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Online Journal of Bioinformatics©
Volume 23 (2):112-131, 2022.
Micro-RNA’s expressed in brain and genes associated with amyotrophic lateral sclerosis.
Santosh P. Shinde, Neelima Arora and Utpal Bhadra
Functional Genomics and Gene Silencing Group, Centre for Cellular and Molecular Biology, Hyderabad-500007, India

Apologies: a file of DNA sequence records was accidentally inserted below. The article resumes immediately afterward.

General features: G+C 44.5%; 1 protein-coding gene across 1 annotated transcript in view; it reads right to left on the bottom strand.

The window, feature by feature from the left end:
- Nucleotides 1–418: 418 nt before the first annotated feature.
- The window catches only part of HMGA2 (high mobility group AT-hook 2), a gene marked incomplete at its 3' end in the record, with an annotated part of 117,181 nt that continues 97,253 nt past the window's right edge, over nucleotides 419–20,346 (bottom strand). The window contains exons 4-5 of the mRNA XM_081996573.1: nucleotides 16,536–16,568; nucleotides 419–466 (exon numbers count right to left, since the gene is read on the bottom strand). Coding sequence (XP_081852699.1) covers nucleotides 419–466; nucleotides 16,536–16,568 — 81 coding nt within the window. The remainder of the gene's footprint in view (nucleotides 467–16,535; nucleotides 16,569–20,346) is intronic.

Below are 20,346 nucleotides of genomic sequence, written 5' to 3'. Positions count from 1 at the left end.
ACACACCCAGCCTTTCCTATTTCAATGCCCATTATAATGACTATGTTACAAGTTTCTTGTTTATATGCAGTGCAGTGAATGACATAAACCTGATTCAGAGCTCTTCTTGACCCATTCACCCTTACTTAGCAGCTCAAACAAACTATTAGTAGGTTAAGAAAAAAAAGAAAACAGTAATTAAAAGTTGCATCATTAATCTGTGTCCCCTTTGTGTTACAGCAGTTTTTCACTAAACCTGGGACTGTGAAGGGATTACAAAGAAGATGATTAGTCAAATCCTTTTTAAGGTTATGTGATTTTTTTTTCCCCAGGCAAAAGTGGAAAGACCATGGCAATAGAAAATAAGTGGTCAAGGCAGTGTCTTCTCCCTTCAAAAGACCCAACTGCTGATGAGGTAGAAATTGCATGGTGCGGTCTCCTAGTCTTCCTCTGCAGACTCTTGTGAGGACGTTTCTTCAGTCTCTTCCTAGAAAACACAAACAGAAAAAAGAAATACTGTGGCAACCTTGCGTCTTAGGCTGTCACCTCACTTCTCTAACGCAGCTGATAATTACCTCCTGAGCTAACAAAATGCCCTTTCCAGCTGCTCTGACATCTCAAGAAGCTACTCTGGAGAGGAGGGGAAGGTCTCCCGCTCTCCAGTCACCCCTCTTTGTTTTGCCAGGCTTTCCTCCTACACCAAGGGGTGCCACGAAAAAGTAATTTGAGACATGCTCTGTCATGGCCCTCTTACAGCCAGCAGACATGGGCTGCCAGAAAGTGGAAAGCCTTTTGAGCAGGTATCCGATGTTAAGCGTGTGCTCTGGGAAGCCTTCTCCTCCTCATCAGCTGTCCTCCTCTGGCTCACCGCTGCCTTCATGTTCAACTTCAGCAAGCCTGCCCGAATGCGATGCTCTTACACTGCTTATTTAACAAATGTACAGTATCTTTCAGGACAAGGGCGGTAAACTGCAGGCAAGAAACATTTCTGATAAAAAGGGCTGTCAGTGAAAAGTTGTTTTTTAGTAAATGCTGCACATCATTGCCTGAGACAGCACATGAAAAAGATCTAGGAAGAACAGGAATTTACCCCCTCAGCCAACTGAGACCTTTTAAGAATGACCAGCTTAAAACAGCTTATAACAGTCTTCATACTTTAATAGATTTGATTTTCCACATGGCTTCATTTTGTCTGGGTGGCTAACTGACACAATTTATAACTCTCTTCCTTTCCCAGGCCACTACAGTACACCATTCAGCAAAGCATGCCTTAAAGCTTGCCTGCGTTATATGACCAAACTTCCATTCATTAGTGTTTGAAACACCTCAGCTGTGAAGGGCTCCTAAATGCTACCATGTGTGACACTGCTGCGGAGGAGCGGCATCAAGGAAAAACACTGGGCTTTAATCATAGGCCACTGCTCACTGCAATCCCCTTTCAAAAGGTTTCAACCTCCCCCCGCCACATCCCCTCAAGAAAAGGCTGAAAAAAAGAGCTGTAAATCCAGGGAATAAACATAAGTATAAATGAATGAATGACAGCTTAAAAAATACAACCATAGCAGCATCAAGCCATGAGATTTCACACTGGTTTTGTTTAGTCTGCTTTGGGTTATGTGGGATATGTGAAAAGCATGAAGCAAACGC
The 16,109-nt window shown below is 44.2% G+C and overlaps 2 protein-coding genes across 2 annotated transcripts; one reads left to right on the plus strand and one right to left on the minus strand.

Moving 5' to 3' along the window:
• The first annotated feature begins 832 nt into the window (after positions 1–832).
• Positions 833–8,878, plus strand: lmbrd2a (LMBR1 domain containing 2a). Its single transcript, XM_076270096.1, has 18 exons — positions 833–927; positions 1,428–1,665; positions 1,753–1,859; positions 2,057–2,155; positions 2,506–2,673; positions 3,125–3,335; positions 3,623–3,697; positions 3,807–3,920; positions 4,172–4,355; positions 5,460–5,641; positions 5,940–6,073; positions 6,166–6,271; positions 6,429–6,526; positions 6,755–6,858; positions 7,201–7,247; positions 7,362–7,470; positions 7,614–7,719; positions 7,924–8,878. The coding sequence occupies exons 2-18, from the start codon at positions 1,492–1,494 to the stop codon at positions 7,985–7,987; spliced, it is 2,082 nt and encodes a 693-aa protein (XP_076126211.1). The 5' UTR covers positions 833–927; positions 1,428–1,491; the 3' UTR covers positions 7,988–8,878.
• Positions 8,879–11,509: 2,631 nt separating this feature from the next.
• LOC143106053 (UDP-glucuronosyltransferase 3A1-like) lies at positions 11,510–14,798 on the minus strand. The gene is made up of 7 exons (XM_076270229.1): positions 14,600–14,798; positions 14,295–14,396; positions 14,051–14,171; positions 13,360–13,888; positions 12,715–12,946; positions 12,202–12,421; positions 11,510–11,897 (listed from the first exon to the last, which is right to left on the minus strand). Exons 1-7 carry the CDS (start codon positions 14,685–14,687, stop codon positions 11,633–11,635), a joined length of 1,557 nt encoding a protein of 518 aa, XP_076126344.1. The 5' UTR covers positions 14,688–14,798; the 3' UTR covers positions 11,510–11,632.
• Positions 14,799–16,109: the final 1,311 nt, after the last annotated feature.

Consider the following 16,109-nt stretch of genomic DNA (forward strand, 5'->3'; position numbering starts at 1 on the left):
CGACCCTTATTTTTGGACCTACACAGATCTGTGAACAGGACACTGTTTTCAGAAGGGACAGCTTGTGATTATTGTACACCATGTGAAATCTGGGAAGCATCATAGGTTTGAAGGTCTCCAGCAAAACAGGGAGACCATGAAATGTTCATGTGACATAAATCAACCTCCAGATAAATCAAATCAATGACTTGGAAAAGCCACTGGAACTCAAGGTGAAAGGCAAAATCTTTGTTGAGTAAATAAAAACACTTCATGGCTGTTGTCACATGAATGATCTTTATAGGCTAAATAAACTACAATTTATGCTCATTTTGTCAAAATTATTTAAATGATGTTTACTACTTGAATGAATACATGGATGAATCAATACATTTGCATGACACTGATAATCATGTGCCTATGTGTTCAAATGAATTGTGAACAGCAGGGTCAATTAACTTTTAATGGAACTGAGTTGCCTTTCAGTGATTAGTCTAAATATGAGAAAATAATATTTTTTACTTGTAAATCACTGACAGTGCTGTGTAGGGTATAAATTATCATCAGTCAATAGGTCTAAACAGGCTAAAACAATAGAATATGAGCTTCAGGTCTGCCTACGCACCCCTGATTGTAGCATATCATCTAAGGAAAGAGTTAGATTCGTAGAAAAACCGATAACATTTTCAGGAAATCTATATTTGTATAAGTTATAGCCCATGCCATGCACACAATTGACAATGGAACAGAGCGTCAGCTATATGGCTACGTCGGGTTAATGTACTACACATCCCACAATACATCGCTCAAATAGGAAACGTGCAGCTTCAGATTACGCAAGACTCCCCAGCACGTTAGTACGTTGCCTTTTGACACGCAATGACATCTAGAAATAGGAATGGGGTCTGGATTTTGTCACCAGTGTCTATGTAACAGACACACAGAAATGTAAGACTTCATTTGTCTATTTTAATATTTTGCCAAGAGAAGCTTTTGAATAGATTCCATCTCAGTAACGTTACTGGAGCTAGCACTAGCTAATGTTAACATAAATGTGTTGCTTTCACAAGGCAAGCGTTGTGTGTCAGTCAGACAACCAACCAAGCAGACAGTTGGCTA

Shinde SP, Arora N, Bhadra U., Micro-RNA’s expressed in brain and genes associated with amyotrophic lateral sclerosis, Onl J Bioinform., 23 (2):112-131, 2022. Amyotrophic Lateral Sclerosis (ALS) is a rare neurological disease affecting mainly motor neurons and often leads to paralysis and death in extreme cases. Though the number of patients of ALS is relatively small compared to other known neurodegenerative diseases, it holds distinct importance owing to high fatality among victims. Various mechanisms are proposed for the disease but exact mechanism still remains a mystery. For exploring the role of microRNAs in ALS disease genes regulation, miRanda (version1.0 b) was employed for prediction of target sites of miRNAs expressed in various parts of brain and CNS on 35 genes associated with ALS. MicroRNA target sites were classified according to the position and the location of these sites were used to infer their mode of action in target gene silencing. For verification, similar search was conducted using TargetScan (version (5.1) and PicTar for prediction of target sites in 3´ UTR only. Target site hotspots were identified and were recognized as hotspots for multiple miRNAs action, thus, acting as favored sites of action for repression of gene expression. The complex interplay of genes and miRNAs brought about by multiplicity and cooperativity was explored. 1456 target sites were predicted using miRanda. Interestingly, target sites found in 5´ UTR and CDS region were more than those found in 3´ UTR. 11 target sites were predicted to be common by all three algorithms and thus, these represent most significant sites. This investigation will aid in elucidating the mechanism of action of miRNAs for the considered genes.